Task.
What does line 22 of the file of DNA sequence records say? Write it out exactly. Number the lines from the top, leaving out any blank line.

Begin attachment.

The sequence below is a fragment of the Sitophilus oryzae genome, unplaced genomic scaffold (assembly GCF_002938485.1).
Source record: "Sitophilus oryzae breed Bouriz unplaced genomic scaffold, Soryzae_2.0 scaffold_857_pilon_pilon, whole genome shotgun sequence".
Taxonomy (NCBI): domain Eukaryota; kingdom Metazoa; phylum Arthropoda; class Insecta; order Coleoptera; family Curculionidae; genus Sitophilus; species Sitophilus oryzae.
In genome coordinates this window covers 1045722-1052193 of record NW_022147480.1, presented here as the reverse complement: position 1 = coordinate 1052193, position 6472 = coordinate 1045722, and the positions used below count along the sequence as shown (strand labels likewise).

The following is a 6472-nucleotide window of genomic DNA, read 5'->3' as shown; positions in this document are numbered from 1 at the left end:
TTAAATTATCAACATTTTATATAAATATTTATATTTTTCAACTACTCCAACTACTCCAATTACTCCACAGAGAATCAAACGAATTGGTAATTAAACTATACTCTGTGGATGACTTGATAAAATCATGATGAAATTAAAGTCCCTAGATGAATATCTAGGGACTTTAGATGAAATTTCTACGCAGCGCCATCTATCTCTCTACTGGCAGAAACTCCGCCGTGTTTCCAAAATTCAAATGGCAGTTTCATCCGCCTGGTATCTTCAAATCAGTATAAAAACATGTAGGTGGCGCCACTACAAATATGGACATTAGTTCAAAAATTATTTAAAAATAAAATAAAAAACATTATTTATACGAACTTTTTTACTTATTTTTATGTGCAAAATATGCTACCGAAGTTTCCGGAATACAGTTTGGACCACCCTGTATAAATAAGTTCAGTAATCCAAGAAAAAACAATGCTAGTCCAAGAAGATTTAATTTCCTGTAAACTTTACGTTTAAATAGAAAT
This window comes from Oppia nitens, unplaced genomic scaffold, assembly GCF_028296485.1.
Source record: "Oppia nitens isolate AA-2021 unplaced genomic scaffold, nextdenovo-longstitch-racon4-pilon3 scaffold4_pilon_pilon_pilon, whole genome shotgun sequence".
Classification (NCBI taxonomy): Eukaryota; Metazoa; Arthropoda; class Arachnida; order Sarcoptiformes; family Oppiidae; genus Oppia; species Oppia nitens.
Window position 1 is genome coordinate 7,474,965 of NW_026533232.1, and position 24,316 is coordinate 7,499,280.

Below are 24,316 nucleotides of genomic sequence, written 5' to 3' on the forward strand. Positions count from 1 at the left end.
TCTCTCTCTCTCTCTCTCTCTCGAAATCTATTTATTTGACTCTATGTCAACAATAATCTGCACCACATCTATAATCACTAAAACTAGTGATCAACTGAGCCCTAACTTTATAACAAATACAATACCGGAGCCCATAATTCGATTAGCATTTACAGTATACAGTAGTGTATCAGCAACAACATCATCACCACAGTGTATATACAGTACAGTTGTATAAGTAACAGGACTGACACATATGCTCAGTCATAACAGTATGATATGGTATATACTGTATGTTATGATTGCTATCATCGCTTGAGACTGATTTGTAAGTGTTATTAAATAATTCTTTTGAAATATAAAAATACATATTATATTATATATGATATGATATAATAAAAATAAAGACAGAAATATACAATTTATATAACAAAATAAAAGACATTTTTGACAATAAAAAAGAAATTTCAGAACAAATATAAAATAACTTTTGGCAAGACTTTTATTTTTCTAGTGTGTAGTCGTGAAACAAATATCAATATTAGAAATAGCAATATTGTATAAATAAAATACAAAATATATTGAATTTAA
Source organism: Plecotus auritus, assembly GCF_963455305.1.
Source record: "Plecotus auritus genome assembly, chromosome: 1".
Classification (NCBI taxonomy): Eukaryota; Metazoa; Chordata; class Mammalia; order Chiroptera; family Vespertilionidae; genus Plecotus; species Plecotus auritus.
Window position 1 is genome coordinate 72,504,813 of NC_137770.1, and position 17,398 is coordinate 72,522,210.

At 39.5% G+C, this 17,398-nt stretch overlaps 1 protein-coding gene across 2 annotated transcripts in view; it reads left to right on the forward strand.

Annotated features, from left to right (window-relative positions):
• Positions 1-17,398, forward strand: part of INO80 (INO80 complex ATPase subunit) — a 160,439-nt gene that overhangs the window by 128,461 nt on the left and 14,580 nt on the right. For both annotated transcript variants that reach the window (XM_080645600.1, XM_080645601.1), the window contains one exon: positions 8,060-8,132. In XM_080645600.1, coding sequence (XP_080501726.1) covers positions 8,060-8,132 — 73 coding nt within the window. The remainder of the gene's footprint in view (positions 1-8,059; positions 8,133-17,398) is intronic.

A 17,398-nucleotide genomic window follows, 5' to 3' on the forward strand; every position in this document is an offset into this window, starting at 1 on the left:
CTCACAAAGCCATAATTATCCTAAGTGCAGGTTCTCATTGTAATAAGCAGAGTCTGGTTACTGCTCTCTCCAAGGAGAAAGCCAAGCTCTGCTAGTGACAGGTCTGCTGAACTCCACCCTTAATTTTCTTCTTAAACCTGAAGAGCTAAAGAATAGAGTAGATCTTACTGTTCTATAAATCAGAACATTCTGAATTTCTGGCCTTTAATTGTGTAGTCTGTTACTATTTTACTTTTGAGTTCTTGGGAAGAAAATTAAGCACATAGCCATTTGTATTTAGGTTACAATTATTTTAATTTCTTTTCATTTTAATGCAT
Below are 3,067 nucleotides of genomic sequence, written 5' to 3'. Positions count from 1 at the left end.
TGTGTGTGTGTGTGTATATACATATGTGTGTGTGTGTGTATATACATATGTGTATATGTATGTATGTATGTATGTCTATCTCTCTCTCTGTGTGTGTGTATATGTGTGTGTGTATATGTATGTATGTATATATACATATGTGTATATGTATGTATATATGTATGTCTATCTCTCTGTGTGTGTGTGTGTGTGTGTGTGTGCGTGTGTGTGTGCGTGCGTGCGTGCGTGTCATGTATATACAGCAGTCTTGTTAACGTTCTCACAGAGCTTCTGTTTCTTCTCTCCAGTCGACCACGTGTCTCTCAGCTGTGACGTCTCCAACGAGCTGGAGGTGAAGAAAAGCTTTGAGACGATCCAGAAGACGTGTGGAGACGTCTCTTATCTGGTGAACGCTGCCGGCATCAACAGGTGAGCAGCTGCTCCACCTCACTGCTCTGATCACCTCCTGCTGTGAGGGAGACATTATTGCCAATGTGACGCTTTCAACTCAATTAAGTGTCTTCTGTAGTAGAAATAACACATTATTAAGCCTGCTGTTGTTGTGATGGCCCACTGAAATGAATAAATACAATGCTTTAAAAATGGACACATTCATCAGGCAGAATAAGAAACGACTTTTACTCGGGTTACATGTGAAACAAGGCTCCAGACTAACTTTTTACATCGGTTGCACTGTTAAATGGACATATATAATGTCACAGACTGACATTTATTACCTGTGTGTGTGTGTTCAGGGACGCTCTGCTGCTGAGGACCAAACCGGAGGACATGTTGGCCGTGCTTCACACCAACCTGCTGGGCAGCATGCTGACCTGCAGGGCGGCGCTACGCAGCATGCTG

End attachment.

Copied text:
Below are 3,067 nucleotides of genomic sequence, written 5' to 3'. Positions count from 1 at the left end.